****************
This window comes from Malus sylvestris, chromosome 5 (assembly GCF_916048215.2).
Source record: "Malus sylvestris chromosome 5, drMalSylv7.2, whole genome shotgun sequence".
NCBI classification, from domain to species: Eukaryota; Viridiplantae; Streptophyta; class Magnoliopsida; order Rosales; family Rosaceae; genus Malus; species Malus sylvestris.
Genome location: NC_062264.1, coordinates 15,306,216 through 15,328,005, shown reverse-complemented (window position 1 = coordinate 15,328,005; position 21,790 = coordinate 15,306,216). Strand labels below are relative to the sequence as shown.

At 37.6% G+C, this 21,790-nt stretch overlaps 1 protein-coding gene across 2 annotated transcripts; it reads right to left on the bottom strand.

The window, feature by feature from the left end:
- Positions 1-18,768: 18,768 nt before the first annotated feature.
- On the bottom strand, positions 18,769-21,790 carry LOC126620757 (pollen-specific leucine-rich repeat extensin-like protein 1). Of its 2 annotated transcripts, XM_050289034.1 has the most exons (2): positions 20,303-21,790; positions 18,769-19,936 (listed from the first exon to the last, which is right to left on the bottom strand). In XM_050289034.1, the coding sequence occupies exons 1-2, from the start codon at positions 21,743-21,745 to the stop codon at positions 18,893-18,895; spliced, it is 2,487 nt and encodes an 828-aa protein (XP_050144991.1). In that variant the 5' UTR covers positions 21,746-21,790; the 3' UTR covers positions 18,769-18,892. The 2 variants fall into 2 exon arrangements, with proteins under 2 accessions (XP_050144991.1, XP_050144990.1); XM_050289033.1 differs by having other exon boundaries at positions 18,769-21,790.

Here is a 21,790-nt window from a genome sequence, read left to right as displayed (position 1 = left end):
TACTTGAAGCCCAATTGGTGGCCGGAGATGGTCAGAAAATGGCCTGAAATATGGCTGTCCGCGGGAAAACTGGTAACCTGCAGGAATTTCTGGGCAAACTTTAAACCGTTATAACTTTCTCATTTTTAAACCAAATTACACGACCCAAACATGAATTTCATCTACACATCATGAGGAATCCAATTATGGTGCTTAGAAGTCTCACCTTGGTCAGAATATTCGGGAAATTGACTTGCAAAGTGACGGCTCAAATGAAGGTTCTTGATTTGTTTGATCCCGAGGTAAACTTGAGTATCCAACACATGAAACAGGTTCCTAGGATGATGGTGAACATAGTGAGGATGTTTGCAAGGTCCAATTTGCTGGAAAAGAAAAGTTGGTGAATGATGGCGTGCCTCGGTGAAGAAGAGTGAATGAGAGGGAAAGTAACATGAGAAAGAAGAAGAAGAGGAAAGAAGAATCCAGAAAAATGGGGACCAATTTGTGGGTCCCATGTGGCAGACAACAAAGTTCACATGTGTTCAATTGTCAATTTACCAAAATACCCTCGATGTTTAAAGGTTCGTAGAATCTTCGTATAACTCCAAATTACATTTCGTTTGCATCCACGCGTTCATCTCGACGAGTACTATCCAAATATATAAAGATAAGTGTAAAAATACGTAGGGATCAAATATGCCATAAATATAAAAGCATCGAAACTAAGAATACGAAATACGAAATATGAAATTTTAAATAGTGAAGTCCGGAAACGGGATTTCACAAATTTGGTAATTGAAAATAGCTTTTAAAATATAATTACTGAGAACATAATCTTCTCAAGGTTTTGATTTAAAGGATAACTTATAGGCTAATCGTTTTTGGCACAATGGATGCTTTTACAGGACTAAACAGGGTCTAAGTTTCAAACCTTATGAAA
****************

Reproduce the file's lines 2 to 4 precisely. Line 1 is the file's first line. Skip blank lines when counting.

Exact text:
Source record: "Malus sylvestris chromosome 5, drMalSylv7.2, whole genome shotgun sequence".
NCBI classification, from domain to species: Eukaryota; Viridiplantae; Streptophyta; class Magnoliopsida; order Rosales; family Rosaceae; genus Malus; species Malus sylvestris.
Genome location: NC_062264.1, coordinates 15,306,216 through 15,328,005, shown reverse-complemented (window position 1 = coordinate 15,328,005; position 21,790 = coordinate 15,306,216). Strand labels below are relative to the sequence as shown.